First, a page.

15 Awesome Chemistry GIFs You don’t need to watch Breaking Bad to know that chemistry is pretty awesome. Below, we explore our favorite 15 chemistry GIFs and the science behind them (when we could figure it out): Melting Metal With Magnets The Science: The copper wire has a significant amount of AC electricity running through it, causing it to act like a really strong electromagnet. In the metal slug, eddy currents form due to the magnetic field the copper wire is causing while the copper wire has high frequency AC flowing through it. The metal slug’s electric resistance causes a portion of the electric energy to turn into heat, but the heat builds up until the metal slug becomes white hot and melts.
Homicide Victims Rarely Talk to Police," and Other Horrible Headlines From a friend, who got them from a friend, who got them from someone else, here’s a collection of newspaper headlines that don’t quite accomplish what the writer set out to accomplish. Anyone who has ever written or published anything can surely sympathize — and laugh. (P.S.: Are any of them real?) Lifes Blueprints: Levis Takes a Cue From Bees To Make Stronger Jeans The discipline of biomimicry—defined by Biomimicry Institute founder Janine Benyus as "a way of seeking sustainable solutions by borrowing life's blueprints, chemical recipes, and ecosystem strategies"—has produced wind turbines shaped like whales' tails, solar panels modeled after butterfly wings, and cities and companies organized after mushrooms. Now Levi's is seeking inspiration in the way bees build their hives to improve the durability and strength of its clothes. The company recently took a multidisciplinary team of designers, technical and sustainability experts from across various departments and sent them out into the Montana wilderness with Benyus to look for ideas. "One thing we looked at was where in nature the reaggregation of fiber is performed," explains Paul Dillinger, senior director of global design for Levi's. "Bees. They collect resins from plants and create cross-linking natural resin to make short fibers.
10 Futuristic Materials Lifeboat Foundation Safeguarding Humanity Skip to content Switch to White Physics resources Below are links to Snapshot Science’s physics teaching resources. You may wish to take a look at the accompanying post for an idea of the inspiration for the resource and more details on how to use it in a lesson. These resources are free to download and share. All I ask for in return is a comment to let me know how the resource was used and if it was useful.
Why Nikola Tesla was the greatest geek who ever lived Additional notes from the author: If you want to learn more about Tesla, I highly recommend reading Tesla: Man Out of Time Also, this Badass of the week by Ben Thompson is what originally inspired me to write a comic about Tesla. Ben's also got a book out which is packed full of awesome. There's an old movie from the 80s on Netflix Instant Queue right now about Tesla: The Secret of Nikola Tesla. It's corny and full of bad acting, but it paints a fairly accurate depiction of his life.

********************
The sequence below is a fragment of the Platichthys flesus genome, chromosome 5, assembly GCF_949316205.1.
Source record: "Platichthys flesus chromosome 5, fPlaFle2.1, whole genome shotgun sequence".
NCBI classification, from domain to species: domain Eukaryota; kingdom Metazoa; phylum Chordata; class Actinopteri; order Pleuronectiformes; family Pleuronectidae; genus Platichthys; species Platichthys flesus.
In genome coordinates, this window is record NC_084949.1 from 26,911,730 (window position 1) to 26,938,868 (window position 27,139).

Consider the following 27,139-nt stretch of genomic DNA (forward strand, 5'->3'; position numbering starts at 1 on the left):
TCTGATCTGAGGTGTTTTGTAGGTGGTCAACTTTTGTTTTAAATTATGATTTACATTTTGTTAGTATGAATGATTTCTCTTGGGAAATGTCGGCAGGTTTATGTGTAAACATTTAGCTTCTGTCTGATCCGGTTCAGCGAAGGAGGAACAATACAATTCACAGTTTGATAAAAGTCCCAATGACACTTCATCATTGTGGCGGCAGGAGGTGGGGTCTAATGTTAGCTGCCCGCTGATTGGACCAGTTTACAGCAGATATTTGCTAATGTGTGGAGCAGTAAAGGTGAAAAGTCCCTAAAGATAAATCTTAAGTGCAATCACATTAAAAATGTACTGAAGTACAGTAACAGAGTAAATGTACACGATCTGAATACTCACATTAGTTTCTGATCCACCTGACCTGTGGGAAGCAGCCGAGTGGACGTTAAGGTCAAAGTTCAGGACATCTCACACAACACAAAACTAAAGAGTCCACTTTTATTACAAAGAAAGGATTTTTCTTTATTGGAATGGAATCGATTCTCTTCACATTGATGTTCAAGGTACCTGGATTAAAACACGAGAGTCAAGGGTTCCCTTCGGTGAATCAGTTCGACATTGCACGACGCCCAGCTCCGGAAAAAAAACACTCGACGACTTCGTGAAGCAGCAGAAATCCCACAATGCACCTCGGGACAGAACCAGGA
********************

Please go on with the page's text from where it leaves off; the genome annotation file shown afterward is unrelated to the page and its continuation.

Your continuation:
Dynamic Optical Illusions - GROW ILLUSION. Stare at the center of the below illusion for about a minute. The longer the better. Then look away and watch you world melt! How Animals See the World The human eye is pretty amazing, but there are some things it cannot do such as see ultraviolet light or detect images at a great distance. The visual capabilities on non-human creatures can help to open our eyes to the possibilities beyond our limited sight. This infographic, published by Mezzmer, looks at vision from some animal’s point of view. [Click here for full size version] Embed This Image On Your Site (copy code below): Did You Know Archive & The assassin bug wears the corpses of its victims like armor. With a name like the assassin bug, you can be sure this is one tough insect. As it turns out though, the assassin bug doesn’t just kill and eat its victims—it also wears their exoskeletons as part of its suit of armor. In a way, this Malaysian bug is probably the closest thing the insect world has to a deranged serial killer.
Rising CO<sub>2</sub> levels linked to global warming during last deglaciation Many scientists have long suspected that rising levels of carbon dioxide and the global warming that ended the last Ice Age were somehow linked, but establishing a clear cause-and-effect relationship between CO2 and global warming from the geologic record has remained difficult. A new study, funded by the National Science Foundation and published in the journal Nature, identifies this relationship and provides compelling evidence that rising CO2 caused much of the global warming. Lead author Jeremy Shakun, who conducted much of the research as a doctoral student at Oregon State University, said the key to understanding the role of CO2 is to reconstruct globally averaged temperature changes during the end of the last Ice Age, which contrasts with previous efforts that only compared local temperatures in Antarctica to carbon dioxide levels. Here is what the researchers think happened. Shakun said there is "an enormous amount" of carbon sequestered in the deep ocean.
60 of the world's happiest facts 1. A group of flamingos is called a flamboyance. 2. If you fake laugh long enough you’ll start to really laugh, really, really hard.